I gave myself an assignment. It’s this thing I’ve been doing on my blog, giving myself homework, because I don’t do anything unless someone with authority tells me to do it, and since I’m technically qualified to teach writing (let’s not talk about the actuality of that), I figured I could be my own teacher and give little lessons to myself.

My most recent completed assignment was to write and submit an essay for publication. It didn’t matter if I got published as long as I stopped the negative mental chatter that always stops me just before I do anything with too much potential for awesomeness.

So, I submitted the essay, and yesterday, I got my rejection notice. I can’t say it was entirely unexpected, but here’s the second part of that assignment: the post mortem. Put the essay out there and pick it apart. What’s wrong with this essay? What would you have done to make it better? Or are the editors of said publication just out of their minds? I’ll let you decide. (more…)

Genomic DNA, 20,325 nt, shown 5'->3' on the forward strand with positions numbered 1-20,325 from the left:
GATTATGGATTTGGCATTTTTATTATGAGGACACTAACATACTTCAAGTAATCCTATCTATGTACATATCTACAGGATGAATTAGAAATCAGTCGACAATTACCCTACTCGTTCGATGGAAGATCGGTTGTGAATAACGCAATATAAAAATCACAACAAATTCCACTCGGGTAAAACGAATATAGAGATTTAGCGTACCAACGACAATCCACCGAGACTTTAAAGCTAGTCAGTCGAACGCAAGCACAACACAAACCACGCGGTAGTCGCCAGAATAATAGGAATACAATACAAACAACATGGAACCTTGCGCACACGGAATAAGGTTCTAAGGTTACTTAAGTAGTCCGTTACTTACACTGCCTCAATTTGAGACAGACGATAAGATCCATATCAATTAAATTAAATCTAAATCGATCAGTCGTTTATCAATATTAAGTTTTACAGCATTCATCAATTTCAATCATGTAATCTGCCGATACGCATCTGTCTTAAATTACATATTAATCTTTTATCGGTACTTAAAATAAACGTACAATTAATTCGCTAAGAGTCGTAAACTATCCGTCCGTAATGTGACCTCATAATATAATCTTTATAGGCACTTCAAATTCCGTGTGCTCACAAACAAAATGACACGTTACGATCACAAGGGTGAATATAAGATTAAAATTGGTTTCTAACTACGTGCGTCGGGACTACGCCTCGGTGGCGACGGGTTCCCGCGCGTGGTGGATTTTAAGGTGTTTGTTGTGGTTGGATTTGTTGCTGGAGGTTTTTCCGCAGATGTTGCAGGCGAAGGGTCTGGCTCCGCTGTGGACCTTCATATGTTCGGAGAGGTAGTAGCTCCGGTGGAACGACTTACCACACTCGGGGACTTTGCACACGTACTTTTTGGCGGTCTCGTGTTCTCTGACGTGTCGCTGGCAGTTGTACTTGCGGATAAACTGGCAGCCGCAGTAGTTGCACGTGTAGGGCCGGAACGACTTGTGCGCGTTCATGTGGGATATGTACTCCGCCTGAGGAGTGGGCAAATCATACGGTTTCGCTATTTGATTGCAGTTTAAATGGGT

Suzanne Burns

Diary of a First Book, Entry 4: Still Loving Morrissey and Shopping at the Gap

October 23rd, 2009
by Suzanne Burns

BEND, OR-

Don’t ever agree to your book being published if you have a fear of public speaking. I can say that, over the past five months, I have almost completely conquered this fear. I have beaten it out of myself. My husband has stood by, helplessly watching the self-berating, doling out the necessary Kleenex and gelato cups, weighing in on every outfit I’ve tried on. My vain (in more ways than one) attempt at looking just the right combination of serious literary writer and hot-ass bitch has culminated in committing the worst of sins: I bought a black T-shirt from the Gap.